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Fungicidal drugs induce a common oxidative-damage cellular death pathway.


Amphotericin, miconazole, and ciclopirox are antifungal agents from three different drug classes that can effectively kill planktonic yeast, yet their complete fungicidal mechanisms are not fully understood. Here, we employ a systems biology approach to identify a common oxidative-damage cellular death pathway triggered by these representative fungicides in Candida albicans and Saccharomyces cerevisiae. This mechanism utilizes a signaling cascade involving the GTPases Ras1 and Ras2 and protein kinase A, and it culminates in death through the production of toxic reactive oxygen species in a tricarboxylic-acid-cycle- and respiratory-chain-dependent manner. We also show that the metabolome of C. albicans is altered by antifungal drug treatment, exhibiting a shift from fermentation to respiration, a jump in the AMP/ATP ratio, and elevated production of sugars; this coincides with elevated mitochondrial activity. Lastly, we demonstrate that DNA damage plays a critical role in antifungal-induced cellular death and that blocking DNA-repair mechanisms potentiates fungicidal activity.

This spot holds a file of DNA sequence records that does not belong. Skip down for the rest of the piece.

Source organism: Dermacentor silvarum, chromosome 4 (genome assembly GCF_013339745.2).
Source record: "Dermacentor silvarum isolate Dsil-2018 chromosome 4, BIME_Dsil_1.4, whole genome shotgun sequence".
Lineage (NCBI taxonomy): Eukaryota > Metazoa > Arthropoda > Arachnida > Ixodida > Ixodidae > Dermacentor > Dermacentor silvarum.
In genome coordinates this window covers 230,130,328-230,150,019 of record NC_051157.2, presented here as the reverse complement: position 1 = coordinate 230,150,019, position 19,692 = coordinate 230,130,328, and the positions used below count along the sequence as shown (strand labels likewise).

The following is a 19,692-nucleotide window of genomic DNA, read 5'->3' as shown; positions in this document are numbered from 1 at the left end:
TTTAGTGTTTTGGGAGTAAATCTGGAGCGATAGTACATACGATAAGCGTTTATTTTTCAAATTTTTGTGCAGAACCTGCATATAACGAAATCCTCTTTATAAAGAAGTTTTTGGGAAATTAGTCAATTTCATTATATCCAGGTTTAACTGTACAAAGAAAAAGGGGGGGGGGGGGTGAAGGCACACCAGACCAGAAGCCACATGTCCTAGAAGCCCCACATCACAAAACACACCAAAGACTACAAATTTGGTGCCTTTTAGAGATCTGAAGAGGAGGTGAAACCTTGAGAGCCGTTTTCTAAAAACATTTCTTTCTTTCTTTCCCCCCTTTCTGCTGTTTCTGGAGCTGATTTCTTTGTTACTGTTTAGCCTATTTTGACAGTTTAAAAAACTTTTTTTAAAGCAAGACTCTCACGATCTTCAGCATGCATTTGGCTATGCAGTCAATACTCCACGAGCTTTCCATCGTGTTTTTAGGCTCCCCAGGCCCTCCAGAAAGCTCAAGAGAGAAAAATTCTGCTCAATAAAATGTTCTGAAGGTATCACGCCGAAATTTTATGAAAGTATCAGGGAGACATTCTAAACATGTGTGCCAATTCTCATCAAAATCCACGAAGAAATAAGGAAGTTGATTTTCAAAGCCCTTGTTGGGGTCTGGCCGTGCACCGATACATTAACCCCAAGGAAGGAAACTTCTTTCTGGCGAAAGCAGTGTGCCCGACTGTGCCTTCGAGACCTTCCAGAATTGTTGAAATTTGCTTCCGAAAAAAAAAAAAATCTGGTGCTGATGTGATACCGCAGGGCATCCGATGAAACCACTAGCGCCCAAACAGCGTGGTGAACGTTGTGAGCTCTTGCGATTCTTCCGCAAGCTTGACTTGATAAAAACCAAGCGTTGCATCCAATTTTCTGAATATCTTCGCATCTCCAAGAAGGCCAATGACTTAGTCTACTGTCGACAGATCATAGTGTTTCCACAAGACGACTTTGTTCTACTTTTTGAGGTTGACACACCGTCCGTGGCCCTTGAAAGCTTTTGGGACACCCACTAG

Pubmed ID: 23416050


  • Belenky P
  • Camacho D
  • Collins JJ


Cell reports

Publication Data

February 21, 2013

Associated Grants

  • Agency: NIH HHS, Id: DP1 OD003644
  • Agency: NIH HHS, Id: DP1 OD003644
  • Agency: Howard Hughes Medical Institute, Id:

Mesh Terms

  • Amphotericin B
  • Antifungal Agents
  • Candida albicans
  • Citric Acid Cycle
  • Cyclic AMP-Dependent Protein Kinases
  • DNA Damage
  • Electron Transport
  • Fungal Proteins
  • Metabolome
  • Miconazole
  • Mitochondria
  • Pyridones
  • Reactive Oxygen Species
  • Saccharomyces cerevisiae
  • Saccharomyces cerevisiae Proteins
  • ras Proteins